Total output drops are still increasing on a Cisco 2960 switch trunk interface that is connected to ASA interface.

What causes these drops?

2 Answers 2


Drops are normally caused by buffers filling up. If data comes in destined for a port faster than it can be sent out of that port then some of it is going to have to be dropped.

In general most bulk transfer protocols will increase the data rate until they start seeing packet drops then back off slightly. So it is absoloutely normal that some packets are dropped somewhere in your network.

Where the drops happen will depend on the topology of your network. If the ASA is doing routing between local subnets then the line from the switch to the ASA is likely one of the most congested on your network, so it is where you would expect to see drops.

If the ASA is only doing routing to/from the outside world then it would be more unusual to see drops on the line feeding the ASA unless your internet connection is as fast as your LAN.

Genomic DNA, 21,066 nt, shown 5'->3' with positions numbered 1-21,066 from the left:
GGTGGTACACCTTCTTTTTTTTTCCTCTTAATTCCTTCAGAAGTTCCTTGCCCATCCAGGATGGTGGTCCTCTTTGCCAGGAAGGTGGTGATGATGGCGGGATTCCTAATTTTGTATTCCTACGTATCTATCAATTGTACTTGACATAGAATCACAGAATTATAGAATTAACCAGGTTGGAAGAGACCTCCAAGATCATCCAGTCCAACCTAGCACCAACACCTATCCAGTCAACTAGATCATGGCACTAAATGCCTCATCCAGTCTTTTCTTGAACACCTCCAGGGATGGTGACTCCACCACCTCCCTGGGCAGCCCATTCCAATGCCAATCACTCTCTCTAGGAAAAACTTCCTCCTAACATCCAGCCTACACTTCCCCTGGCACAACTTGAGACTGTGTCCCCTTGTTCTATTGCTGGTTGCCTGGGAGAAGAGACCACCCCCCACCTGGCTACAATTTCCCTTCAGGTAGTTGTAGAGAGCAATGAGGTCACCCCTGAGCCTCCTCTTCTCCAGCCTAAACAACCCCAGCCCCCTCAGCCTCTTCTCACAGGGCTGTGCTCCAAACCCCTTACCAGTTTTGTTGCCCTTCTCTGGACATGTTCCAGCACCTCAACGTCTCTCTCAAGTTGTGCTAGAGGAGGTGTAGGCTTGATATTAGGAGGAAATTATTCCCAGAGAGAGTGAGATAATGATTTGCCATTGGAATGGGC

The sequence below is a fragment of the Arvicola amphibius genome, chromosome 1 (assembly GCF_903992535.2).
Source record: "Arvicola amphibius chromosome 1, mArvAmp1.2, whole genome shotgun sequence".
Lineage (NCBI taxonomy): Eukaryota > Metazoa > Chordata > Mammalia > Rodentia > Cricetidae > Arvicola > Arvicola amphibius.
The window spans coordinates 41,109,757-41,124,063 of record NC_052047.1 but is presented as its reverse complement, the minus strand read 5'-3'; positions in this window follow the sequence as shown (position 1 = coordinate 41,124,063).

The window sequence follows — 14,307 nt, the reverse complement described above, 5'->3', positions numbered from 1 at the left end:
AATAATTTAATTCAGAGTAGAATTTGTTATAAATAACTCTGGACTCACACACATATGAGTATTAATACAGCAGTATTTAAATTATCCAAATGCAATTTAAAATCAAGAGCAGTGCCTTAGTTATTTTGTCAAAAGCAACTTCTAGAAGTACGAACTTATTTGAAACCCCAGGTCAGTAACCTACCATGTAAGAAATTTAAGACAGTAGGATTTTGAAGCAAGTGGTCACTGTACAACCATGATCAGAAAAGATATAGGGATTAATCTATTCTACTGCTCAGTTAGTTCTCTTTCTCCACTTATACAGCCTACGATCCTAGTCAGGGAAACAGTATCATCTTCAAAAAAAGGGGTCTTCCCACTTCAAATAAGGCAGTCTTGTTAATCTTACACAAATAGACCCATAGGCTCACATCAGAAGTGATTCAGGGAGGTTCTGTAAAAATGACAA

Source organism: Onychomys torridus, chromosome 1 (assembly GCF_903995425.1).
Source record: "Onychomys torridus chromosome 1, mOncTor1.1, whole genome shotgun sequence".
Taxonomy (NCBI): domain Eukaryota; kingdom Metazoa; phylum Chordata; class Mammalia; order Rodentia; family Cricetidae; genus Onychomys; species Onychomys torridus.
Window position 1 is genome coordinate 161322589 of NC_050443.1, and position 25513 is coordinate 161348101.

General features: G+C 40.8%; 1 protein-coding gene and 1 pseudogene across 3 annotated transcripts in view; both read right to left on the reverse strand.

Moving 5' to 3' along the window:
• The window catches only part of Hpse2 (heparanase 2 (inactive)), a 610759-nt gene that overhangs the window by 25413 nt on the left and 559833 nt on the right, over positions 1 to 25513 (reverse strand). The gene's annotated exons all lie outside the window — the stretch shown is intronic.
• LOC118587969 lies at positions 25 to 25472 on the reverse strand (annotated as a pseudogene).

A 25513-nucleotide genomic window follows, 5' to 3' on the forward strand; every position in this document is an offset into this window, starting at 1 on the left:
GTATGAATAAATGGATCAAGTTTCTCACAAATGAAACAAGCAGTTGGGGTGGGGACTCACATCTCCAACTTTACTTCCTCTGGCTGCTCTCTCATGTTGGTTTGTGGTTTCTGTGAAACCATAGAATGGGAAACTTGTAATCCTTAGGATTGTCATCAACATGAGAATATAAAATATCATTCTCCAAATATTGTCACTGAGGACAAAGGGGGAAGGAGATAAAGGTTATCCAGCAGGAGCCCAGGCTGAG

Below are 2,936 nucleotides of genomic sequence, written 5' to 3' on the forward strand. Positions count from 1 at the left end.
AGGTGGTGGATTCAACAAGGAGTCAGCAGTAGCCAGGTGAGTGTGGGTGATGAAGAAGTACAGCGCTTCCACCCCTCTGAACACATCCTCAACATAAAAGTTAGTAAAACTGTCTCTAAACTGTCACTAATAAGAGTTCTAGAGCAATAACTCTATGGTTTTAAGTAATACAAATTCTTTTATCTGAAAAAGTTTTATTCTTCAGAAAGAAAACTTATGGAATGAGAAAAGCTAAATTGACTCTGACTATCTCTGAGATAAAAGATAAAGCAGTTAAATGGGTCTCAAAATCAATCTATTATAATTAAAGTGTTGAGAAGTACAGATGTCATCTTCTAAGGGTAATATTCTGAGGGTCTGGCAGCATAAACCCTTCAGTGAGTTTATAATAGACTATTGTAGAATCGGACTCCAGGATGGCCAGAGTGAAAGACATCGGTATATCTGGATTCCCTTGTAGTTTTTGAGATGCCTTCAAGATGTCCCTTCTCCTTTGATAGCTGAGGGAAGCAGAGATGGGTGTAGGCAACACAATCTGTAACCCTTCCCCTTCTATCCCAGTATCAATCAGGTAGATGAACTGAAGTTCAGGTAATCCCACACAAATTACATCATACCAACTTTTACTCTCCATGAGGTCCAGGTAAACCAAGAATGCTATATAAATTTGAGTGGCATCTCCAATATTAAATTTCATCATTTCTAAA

Total packets dropped is a fairly meaningless metric, what you really need to know is the proportion.


Usually, that would be due to an oversubscription. For example, if it is a 24-port switch, with 24 1 Gbps access interfaces, and a 1 Gbps uplink interface, then you could have 24 Gbps coming into the switch from the access interfaces and contending for 1 Gbps on the uplink interface. That is a 24:1 oversubscription, and you are going to lose 23 out of 24 frames to output drops because the uplink can only handle 1 Gbps.

  • Is it critical error? How can i avoid this errors?
    – Sukhrob
    Mar 20, 2017 at 6:38

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